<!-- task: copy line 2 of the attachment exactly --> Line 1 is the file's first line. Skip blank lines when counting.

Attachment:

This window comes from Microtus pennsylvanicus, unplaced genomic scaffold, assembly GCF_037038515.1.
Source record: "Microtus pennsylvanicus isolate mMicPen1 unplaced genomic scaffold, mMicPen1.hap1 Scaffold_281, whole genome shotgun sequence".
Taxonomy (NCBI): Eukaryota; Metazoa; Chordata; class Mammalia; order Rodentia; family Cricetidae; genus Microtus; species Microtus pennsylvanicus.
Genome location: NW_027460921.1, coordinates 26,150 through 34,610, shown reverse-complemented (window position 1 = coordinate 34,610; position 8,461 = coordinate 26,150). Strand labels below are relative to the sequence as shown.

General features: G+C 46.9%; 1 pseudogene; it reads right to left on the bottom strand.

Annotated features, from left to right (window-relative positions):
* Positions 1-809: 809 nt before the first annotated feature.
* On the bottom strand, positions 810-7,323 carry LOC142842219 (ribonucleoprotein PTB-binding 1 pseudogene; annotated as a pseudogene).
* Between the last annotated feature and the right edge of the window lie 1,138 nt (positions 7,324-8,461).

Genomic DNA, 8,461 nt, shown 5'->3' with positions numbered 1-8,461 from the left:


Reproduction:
Source record: "Microtus pennsylvanicus isolate mMicPen1 unplaced genomic scaffold, mMicPen1.hap1 Scaffold_281, whole genome shotgun sequence".